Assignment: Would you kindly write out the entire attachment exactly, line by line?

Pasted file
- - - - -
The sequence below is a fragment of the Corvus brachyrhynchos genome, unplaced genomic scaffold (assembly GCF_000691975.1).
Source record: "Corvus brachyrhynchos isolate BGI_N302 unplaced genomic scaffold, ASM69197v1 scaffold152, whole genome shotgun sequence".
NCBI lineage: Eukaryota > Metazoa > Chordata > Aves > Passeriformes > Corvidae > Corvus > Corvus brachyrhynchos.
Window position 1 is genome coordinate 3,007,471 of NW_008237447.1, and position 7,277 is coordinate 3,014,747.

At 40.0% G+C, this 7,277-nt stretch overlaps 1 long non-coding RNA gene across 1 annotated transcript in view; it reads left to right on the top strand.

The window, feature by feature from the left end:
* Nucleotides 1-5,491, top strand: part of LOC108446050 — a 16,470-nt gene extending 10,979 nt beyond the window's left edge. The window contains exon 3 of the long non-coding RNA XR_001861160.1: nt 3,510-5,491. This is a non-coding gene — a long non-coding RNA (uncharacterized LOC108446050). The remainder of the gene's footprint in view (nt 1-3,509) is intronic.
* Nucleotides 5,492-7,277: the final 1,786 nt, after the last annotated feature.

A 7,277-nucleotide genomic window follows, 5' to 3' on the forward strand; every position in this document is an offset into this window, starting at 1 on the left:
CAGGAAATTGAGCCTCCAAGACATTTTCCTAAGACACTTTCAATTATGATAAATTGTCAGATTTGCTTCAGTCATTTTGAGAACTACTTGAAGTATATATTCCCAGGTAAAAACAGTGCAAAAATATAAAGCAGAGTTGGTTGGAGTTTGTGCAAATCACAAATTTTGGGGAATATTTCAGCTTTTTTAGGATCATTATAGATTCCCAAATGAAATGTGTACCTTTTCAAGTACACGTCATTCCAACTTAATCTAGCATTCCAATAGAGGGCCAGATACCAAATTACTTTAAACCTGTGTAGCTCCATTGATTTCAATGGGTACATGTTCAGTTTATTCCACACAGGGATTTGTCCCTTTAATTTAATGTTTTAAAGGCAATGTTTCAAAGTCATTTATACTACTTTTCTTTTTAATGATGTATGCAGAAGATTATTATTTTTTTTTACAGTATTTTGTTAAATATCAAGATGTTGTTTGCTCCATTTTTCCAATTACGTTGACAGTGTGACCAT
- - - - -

The sequence below is a fragment of the Corvus brachyrhynchos genome, unplaced genomic scaffold (assembly GCF_000691975.1).
Source record: "Corvus brachyrhynchos isolate BGI_N302 unplaced genomic scaffold, ASM69197v1 scaffold152, whole genome shotgun sequence".
NCBI lineage: Eukaryota > Metazoa > Chordata > Aves > Passeriformes > Corvidae > Corvus > Corvus brachyrhynchos.
Window position 1 is genome coordinate 3,007,471 of NW_008237447.1, and position 7,277 is coordinate 3,014,747.

At 40.0% G+C, this 7,277-nt stretch overlaps 1 long non-coding RNA gene across 1 annotated transcript in view; it reads left to right on the top strand.

The window, feature by feature from the left end:
* Nucleotides 1-5,491, top strand: part of LOC108446050 — a 16,470-nt gene extending 10,979 nt beyond the window's left edge. The window contains exon 3 of the long non-coding RNA XR_001861160.1: nt 3,510-5,491. This is a non-coding gene — a long non-coding RNA (uncharacterized LOC108446050). The remainder of the gene's footprint in view (nt 1-3,509) is intronic.
* Nucleotides 5,492-7,277: the final 1,786 nt, after the last annotated feature.

A 7,277-nucleotide genomic window follows, 5' to 3' on the forward strand; every position in this document is an offset into this window, starting at 1 on the left:
CAGGAAATTGAGCCTCCAAGACATTTTCCTAAGACACTTTCAATTATGATAAATTGTCAGATTTGCTTCAGTCATTTTGAGAACTACTTGAAGTATATATTCCCAGGTAAAAACAGTGCAAAAATATAAAGCAGAGTTGGTTGGAGTTTGTGCAAATCACAAATTTTGGGGAATATTTCAGCTTTTTTAGGATCATTATAGATTCCCAAATGAAATGTGTACCTTTTCAAGTACACGTCATTCCAACTTAATCTAGCATTCCAATAGAGGGCCAGATACCAAATTACTTTAAACCTGTGTAGCTCCATTGATTTCAATGGGTACATGTTCAGTTTATTCCACACAGGGATTTGTCCCTTTAATTTAATGTTTTAAAGGCAATGTTTCAAAGTCATTTATACTACTTTTCTTTTTAATGATGTATGCAGAAGATTATTATTTTTTTTTACAGTATTTTGTTAAATATCAAGATGTTGTTTGCTCCATTTTTCCAATTACGTTGACAGTGTGACCAT